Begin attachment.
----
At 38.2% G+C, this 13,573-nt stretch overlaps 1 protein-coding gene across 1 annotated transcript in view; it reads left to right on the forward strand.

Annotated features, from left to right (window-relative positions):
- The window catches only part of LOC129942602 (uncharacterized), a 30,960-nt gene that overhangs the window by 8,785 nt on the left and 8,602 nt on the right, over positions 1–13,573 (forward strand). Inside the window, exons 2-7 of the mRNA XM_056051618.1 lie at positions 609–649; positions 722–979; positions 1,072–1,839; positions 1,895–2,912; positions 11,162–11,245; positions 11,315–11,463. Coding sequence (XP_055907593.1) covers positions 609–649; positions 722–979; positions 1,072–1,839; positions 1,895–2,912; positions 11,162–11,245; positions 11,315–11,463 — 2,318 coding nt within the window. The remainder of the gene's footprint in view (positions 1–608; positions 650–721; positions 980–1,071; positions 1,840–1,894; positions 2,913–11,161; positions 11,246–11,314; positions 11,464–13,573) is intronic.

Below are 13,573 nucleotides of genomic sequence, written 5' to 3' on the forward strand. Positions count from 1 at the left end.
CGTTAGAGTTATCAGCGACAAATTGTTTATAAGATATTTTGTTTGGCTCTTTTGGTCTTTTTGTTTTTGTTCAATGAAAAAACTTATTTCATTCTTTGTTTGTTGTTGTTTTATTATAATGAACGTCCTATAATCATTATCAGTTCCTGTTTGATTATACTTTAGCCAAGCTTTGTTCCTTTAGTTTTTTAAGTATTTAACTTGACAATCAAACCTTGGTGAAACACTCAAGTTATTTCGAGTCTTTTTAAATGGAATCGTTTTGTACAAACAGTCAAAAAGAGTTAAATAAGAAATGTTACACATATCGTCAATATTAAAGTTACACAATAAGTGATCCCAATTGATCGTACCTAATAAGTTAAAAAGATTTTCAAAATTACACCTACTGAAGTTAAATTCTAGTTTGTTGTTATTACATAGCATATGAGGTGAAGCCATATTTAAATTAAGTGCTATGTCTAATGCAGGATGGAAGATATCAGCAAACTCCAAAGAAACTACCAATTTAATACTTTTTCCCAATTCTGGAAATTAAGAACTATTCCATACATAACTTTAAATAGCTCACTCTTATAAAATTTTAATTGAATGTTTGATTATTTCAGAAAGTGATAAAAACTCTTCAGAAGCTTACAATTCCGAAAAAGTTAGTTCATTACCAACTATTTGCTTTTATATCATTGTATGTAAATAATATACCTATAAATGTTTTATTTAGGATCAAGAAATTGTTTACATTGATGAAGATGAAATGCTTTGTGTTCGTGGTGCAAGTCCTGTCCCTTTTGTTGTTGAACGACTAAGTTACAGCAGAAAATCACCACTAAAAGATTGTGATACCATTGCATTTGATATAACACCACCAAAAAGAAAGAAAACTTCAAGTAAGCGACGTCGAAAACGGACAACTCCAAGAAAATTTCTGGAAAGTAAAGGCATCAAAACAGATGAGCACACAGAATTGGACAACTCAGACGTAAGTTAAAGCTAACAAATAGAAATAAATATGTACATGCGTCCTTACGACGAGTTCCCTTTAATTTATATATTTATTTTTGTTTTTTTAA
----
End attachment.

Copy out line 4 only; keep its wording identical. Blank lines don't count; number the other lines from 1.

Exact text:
Below are 13,573 nucleotides of genomic sequence, written 5' to 3' on the forward strand. Positions count from 1 at the left end.